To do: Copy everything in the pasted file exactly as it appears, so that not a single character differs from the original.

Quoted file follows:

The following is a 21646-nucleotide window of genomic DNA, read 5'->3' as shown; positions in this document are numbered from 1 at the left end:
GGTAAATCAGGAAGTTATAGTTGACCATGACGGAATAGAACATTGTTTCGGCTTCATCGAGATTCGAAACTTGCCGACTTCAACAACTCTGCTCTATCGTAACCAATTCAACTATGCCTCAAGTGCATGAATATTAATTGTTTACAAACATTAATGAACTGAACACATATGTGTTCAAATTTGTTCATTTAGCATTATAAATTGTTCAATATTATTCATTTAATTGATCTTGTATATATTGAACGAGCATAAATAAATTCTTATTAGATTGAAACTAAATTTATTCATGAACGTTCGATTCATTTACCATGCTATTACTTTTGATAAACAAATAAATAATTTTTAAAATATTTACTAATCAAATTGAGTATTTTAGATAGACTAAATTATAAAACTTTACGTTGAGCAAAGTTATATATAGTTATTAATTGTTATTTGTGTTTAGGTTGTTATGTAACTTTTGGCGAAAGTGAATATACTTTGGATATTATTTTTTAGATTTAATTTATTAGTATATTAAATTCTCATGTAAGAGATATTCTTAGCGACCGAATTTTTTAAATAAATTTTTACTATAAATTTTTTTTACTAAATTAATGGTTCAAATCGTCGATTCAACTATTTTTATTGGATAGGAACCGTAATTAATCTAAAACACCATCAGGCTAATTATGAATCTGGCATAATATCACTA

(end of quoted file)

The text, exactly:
The following is a 21646-nucleotide window of genomic DNA, read 5'->3' as shown; positions in this document are numbered from 1 at the left end:
GGTAAATCAGGAAGTTATAGTTGACCATGACGGAATAGAACATTGTTTCGGCTTCATCGAGATTCGAAACTTGCCGACTTCAACAACTCTGCTCTATCGTAACCAATTCAACTATGCCTCAAGTGCATGAATATTAATTGTTTACAAACATTAATGAACTGAACACATATGTGTTCAAATTTGTTCATTTAGCATTATAAATTGTTCAATATTATTCATTTAATTGATCTTGTATATATTGAACGAGCATAAATAAATTCTTATTAGATTGAAACTAAATTTATTCATGAACGTTCGATTCATTTACCATGCTATTACTTTTGATAAACAAATAAATAATTTTTAAAATATTTACTAATCAAATTGAGTATTTTAGATAGACTAAATTATAAAACTTTACGTTGAGCAAAGTTATATATAGTTATTAATTGTTATTTGTGTTTAGGTTGTTATGTAACTTTTGGCGAAAGTGAATATACTTTGGATATTATTTTTTAGATTTAATTTATTAGTATATTAAATTCTCATGTAAGAGATATTCTTAGCGACCGAATTTTTTAAATAAATTTTTACTATAAATTTTTTTTACTAAATTAATGGTTCAAATCGTCGATTCAACTATTTTTATTGGATAGGAACCGTAATTAATCTAAAACACCATCAGGCTAATTATGAATCTGGCATAATATCACTA